German Krautstrudel w/ Bacon


Sauerkraut strudel is a popular savory strudel version in beer gardens and during Oktoberfest which is the German fall folk fest celebrated during and after the harvest season.

A tradition dates back to 1810 in Munich, Germany. Originally a celebration of the marriage of the King of Bavaria and Princess Therese. Everybody had so much fun that it was resolved to repeat the celebration, which has been done, every year since. In 2022 it runs from September 17-October 3.

Oktoberfest is not only about the beer, singing, dancing and fair attractions. Many of the best known and most loved Bavarian specialties are enjoyed during the festival.

German strudels are not limited to the classic fruit fillings for the pastry. Savory examples are very common and this simplified sauerkraut strudel with soft sautéed strands of cabbage, the smoky flavor of bacon, and a savory crunch of caraway seeds; all wrapped in a delicate, flaky crust is a good representative. 

Print Recipe
German Krautstrudel w/ Bacon
  1. Preheat oven to 350 F.
  2. Dice the bacon & cook in a pan over medium heat until it renders the fat but is not yet crispy. Drain on paper towel & sauté the diced onion in the rendered bacon fat. Cool down. In a bowl combine the drained sauerkraut, bacon, onion, egg, bread crumbs & seasonings. Mix well together.
  3. Roll out the puff pastry sheets, brush with half the melted butter. Reserve the rest. Spread half of the sauerkraut mixture over each sheet, roll & pinch to tuck in the ends. Place each strudel seam side down onto a parchment paper lined baking sheet & brush with melted butter.
  4. Bake for 35 minutes or until nicely golden brown. Allow to cool slightly before slicing with a serrated knife.
  5. Serve with sour cream, sliced green onions or mustard as a dip.
Recipe Notes
  • To make a STRUDEL DOUGH from scratch:
  • Sift 2 cups of all-purpose flour into a bowl. Mix with 1 tsp of salt. Add a beaten egg, 2 tablespoons of vegetable oil and 2/3 cup lukewarm water. 
  • Mix well together and knead into a dough. Cover with plastic and let rest 30 minutes.
  • Flour work surface and knead dough for a few minutes. Roll it out very thin.
  • Flour one side of a large, kitchen towel, spread it out. Place the rolled out dough on top and using your hands stretch it out, aim for a rectangle shape, roughly 16 by 24 inches.
  • Proceed as above and use the towel to help you roll the dough over the sauerkraut filling. 

Shrimp Quesadillas w/ Guacamole

Quesadillas are basically toasted tortillas with cheese inside. The name in Spanish literally means ‘little cheesy thing’. What constitutes a quesadilla varies greatly between Mexico and its neighboring countries. They agree that the quesadilla and taco or burrito are different; the former being cooked after being filled or stuffed while the later two are filled with pre-cooked ingredients. Also they may be made with flour, corn or wheat tortillas as well as Mexican Masa (tamale version).

The quesadilla originated in central and southern colonial Mexico, beginning as a corn tortilla gently heated until soft enough to fold, then filled with cheese and toasted on both sides until golden and crispy on the outside and gooey with cheese on the inside. Over time, chopped, cooked vegetables and bits of roasted, shredded meat also found their way into these cheesy tortillas.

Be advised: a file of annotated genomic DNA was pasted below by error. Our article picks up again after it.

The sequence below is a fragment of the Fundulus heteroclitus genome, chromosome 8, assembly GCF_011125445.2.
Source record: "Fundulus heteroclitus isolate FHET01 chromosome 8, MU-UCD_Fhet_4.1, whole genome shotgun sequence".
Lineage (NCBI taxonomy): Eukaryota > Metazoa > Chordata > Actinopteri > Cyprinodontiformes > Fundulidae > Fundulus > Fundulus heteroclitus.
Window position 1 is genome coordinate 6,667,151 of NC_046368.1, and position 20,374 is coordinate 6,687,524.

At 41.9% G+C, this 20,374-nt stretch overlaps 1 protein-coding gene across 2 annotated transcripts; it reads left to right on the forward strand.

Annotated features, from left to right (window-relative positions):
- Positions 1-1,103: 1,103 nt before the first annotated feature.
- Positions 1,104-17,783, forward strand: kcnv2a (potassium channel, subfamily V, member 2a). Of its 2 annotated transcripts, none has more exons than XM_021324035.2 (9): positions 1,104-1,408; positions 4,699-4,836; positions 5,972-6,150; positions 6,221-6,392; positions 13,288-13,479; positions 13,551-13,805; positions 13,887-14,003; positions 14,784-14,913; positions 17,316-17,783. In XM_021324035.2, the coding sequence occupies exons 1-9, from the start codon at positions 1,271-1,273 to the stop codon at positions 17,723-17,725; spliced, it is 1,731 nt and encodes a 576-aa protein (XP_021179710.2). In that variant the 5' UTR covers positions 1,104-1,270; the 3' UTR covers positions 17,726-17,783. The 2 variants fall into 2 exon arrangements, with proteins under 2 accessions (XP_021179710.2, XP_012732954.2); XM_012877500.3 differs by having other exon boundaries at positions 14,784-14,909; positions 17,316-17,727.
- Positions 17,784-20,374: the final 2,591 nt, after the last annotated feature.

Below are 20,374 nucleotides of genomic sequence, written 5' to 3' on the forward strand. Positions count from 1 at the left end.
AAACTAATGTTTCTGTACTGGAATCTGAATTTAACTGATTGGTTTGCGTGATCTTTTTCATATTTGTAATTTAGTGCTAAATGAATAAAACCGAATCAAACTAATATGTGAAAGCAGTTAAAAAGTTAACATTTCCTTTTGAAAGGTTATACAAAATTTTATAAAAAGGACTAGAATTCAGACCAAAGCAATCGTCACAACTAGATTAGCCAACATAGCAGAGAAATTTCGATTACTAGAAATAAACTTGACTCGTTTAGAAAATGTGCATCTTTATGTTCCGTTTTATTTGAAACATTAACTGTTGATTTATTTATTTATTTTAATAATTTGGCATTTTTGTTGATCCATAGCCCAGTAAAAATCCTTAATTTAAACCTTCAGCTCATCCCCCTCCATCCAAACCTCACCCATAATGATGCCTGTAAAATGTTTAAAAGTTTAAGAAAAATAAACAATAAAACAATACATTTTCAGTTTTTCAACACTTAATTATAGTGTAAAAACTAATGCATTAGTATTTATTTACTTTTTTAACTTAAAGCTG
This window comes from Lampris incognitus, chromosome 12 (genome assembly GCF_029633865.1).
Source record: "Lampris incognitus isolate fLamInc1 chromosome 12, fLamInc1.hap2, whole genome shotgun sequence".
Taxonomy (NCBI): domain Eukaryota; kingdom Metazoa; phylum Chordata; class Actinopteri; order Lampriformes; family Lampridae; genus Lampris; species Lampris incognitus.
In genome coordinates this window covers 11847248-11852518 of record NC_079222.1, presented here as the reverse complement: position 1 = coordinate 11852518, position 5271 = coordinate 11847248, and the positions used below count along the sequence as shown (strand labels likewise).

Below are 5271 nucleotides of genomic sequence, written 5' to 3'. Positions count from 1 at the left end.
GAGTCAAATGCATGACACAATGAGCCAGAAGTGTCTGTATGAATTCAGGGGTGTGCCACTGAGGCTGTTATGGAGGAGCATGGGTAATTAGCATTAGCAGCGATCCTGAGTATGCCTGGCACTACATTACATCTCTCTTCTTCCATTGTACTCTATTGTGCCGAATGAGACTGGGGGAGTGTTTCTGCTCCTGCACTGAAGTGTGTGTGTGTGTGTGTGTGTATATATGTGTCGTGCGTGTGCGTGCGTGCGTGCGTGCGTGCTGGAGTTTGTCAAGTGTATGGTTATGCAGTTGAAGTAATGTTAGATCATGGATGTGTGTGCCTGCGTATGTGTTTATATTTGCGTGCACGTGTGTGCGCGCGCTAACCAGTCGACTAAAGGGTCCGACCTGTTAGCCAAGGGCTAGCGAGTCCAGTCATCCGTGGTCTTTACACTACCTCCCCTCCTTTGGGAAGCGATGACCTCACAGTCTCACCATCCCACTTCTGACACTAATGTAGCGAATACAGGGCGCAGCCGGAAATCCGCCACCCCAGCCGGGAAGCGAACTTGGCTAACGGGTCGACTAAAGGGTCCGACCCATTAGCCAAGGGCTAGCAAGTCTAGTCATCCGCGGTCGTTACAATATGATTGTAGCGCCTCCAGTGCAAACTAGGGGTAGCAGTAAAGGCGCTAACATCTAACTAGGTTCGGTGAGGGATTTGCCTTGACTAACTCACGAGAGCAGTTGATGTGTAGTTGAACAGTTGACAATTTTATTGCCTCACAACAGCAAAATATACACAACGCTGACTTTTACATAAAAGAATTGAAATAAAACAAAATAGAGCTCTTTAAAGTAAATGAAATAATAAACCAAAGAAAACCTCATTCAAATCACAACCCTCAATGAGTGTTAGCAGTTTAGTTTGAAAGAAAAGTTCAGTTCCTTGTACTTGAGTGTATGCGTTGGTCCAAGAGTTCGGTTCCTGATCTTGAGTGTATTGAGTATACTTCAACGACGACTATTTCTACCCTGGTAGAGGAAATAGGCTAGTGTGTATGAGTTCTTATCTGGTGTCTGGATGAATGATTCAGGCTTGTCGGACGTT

Influenced by the many micro-cultures of Mexico and Latin America, the quesadilla has been adopted and adapted by chefs and home cooks around the world, especially since the little cheesy things make it so easy to feed vegetarians and meat-eaters at the same table. A vegetarian quesadilla can be as simple as cheese folded into a tortilla. For the meat or seafood lovers, just add some shredded chicken, pulled pork or ‘roasted’ shrimp.

Speaking of shrimp …. to maximize the flavor, don’t sauté them – roast them! Much like roasting meat on the bone, roasting shrimp in their shells gives them a more intense flavor and keeps them from drying out as easily. The flavor from the shells penetrates the flesh, making them even tastier.

Something else I wanted to mention is a suggestion to help make your quesadillas nice and crunchy. Don’t use butter or oil to cook them in, use mayo instead. The fact that mayo contains a bit of sugar will promote browning and also give some extra crispiness.

Print Recipe
Shrimp Quesadillas w/ Guacamole
  1. In a skillet, fry bacon to a cooked but not real crisp stage. Remove from pan to paper towel. Sauté mushrooms, zucchini & garlic until most of the moisture evaporates. Cut each shrimp in thirds & add to skillet with seasonings. Cook for another minute or until shrimp begins to turn pink. Remove from heat & add cooked bacon & combine.
  2. Grate cheese. Lightly butter one side each of 4 tortillas. Place on a griddle, & cook until warm & browned slightly. Remove 2 of them & keep warm. To each of the remaining 2, sprinkle with 1/4 of the cheese, top each one with 1/2 of the filling then sprinkle with remaining cheese over filling. Place the 2 warm tortillas on top of the filled ones.
  3. Place a lid (or a baking pan) over the griddle for a few minutes to give the cheese a chance to melt.
  4. Remove quesadillas to a cutting board & cut each one into 4 pieces. Serve hot with your choice of toppings.
Recipe Notes
  • As I mentioned in the blog article, roasting the shrimp really intensifies the flavor. If you have the time, try it instead of just sautéing them.
  • Preheat the oven to 400 F.
  • Place the shrimp (shells-on) on a lightly greased baking sheet and toss with 1 tablespoon olive oil and minced garlic.
  • Sprinkle evenly with the seasoning (such as Old Bay) and arrange the shrimp in a single layer. 
  • Bake the shrimp for 8-10 minutes or until just pink and opaque throughout.
  • Remove from oven.